Jeremiah Tolento remembers what it feels like to be completely alone.
It was after midnight in 2017 when he stepped outside into the brisk southern California night air, his step-father and mother had just kicked him out after he told them he’d received a call to serve as a missionary for The Church of Jesus Christ of Latter-day Saints. “I was the only member of the church in my family. They weren’t talking to me, I had nowhere to go, and I had no money,” Tolento explains.
His bishop took him in for a short time, and then drove him from California to the Provo Missionary Training Center where Tolento spent the next several weeks learning Portuguese before embarking on his mission to Lisbon, Portugal.
Among the unfamiliar, yet breathtaking, vistas of Lisbon, Tolento began to discover his divine worth. “It was cool to work and see people’s lives change because of Jesus Christ, and my own life was changing too,” he says.
Upon returning home, Tolento’s family grew more hospitable but remained less than enthusiastic about his religious devotion. Tolento traveled back to Utah where he lived with friends and enrolled in classes at the BYU Salt Lake Center to improve his grades. His plan was to apply to a few universities and go wherever he was accepted. To his surprise, a BYU acceptance email landed in his email inbox.
“BYU changed my life. I love it here. I love being with people who are living these standards because they choose to. I’ve learned that truth encompasses everything, and the Lord can teach me what I don’t know."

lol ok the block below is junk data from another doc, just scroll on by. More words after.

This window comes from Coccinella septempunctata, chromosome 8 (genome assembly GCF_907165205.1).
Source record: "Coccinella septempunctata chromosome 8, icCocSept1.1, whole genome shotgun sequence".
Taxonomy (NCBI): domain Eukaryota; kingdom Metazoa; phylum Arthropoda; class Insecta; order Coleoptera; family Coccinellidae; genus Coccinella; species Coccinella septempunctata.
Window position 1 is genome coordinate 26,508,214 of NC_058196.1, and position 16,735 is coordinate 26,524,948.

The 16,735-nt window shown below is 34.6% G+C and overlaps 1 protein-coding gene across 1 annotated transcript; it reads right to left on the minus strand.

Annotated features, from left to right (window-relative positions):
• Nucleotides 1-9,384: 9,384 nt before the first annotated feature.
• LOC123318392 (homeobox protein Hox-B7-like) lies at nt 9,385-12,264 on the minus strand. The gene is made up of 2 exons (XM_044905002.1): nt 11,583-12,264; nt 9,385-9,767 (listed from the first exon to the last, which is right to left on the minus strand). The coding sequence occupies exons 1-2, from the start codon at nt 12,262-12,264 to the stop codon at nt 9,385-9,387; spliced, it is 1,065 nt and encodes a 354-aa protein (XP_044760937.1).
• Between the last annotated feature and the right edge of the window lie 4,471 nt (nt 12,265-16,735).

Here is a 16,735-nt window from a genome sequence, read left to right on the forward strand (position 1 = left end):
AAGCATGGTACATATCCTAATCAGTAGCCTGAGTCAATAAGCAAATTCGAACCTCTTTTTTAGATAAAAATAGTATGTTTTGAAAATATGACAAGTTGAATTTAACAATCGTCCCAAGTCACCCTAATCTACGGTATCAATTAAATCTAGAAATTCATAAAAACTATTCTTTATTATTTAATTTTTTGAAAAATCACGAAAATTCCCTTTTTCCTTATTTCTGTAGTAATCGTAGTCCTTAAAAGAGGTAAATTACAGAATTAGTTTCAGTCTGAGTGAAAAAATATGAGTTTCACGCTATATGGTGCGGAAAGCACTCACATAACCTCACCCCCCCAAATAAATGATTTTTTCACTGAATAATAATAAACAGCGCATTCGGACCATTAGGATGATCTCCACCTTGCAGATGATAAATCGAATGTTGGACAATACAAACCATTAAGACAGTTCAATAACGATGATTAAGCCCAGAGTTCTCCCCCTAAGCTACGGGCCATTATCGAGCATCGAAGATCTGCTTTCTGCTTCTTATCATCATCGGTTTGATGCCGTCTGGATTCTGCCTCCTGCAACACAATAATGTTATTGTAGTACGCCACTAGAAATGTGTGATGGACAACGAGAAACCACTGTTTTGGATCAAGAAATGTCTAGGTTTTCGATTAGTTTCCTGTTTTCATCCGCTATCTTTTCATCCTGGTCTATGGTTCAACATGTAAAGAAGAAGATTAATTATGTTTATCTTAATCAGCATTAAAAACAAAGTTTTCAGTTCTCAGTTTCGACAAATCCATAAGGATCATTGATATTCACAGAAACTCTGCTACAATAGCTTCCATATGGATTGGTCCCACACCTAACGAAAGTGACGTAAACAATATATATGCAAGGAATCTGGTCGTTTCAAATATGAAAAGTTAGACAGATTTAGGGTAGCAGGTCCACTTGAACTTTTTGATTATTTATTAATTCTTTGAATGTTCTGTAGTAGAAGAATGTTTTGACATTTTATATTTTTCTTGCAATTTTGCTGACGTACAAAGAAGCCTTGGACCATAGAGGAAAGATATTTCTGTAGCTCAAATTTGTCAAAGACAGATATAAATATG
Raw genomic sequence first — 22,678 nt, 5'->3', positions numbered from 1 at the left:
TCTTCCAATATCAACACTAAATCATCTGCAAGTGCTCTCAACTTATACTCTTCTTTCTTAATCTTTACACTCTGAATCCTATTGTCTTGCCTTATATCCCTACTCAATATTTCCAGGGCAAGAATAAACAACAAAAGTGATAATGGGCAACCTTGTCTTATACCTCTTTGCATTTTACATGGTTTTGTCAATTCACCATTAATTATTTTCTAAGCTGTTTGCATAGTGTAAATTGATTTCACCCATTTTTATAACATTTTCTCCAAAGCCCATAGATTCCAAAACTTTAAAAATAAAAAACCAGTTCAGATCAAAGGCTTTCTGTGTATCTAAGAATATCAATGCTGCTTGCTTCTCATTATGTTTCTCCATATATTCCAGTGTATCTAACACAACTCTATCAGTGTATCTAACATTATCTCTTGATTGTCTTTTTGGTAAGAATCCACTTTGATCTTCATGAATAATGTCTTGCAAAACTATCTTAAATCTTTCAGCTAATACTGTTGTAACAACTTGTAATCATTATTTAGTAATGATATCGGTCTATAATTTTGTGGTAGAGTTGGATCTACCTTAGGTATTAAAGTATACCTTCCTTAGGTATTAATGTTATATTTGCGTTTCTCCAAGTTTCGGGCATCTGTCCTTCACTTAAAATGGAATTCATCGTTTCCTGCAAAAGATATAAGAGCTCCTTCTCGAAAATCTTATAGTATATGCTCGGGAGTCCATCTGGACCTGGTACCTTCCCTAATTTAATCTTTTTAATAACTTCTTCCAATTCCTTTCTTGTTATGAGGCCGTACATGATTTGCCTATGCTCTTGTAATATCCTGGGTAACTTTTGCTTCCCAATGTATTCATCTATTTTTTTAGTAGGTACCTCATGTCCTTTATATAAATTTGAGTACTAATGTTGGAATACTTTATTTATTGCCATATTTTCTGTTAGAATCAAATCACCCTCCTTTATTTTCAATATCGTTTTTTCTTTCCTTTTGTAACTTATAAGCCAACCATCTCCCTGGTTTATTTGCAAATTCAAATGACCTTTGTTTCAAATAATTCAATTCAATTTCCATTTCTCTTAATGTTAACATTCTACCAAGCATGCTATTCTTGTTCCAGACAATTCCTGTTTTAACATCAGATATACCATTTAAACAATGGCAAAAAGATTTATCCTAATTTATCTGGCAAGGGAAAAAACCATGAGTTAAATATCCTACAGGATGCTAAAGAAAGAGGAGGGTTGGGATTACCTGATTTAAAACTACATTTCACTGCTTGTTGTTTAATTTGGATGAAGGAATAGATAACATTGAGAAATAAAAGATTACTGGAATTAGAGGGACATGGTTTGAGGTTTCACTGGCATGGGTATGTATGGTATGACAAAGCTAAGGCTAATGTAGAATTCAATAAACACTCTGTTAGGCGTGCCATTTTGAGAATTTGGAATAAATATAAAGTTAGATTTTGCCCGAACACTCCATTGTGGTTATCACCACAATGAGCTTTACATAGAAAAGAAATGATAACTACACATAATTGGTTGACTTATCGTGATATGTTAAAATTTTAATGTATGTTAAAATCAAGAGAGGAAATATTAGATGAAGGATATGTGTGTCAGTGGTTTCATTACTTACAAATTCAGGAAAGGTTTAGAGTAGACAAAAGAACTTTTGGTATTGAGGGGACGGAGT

“BYU changed my life,” he says. “I love it here. I love being with people who are living these standards because they choose to. I’ve learned that truth encompasses everything, and the Lord can teach me what I don’t know. He’s led and guided me.”
For Tolento, a first-generation college student, the BYU experience was deeper than a world-class education. It was a place that helped him realize his full divine potential – a caring community of faith and friends unlike he’d ever experienced before. “BYU’s community helped me do what I needed to do and become who I needed to become,” he said.
Last year, with the help of a Global Opportunity Scholarship from the BYU Kennedy Center, Tolento returned to Portugal for his first academic study abroad experience. This time, he returned speaking fluent Portuguese and studied the nation’s healthcare systems – an invaluable experience for a pre-med student who will take the MCAT exam after graduation.
“The different hospitals and healthcare systems I learned about, though they operate differently, each have the same goal of helping God’s children. It was inspiring to see the love that motivates these professionals,” he recalled.
At BYU, Tolento found a place of refuge and acceptance. Now, with his sights set on graduation and a degree in Portuguese in tow, he’s eager to extend love, help, and healing in his own way. He’s focused on applying to medical school and hopes to volunteer with Doctors Without Borders. Of course, that will all have to wait until after a summer marriage to his sweetheart.
“Enter to learn and to serve,” says Tolento, smiling as he ponders the impact of his BYU experience. “All the opportunities I’ve had have come as I’ve been serving people – from the BYU Student Alumni Association or the Portuguese Honor Society, I’ve found opportunities as I’ve been helping others.”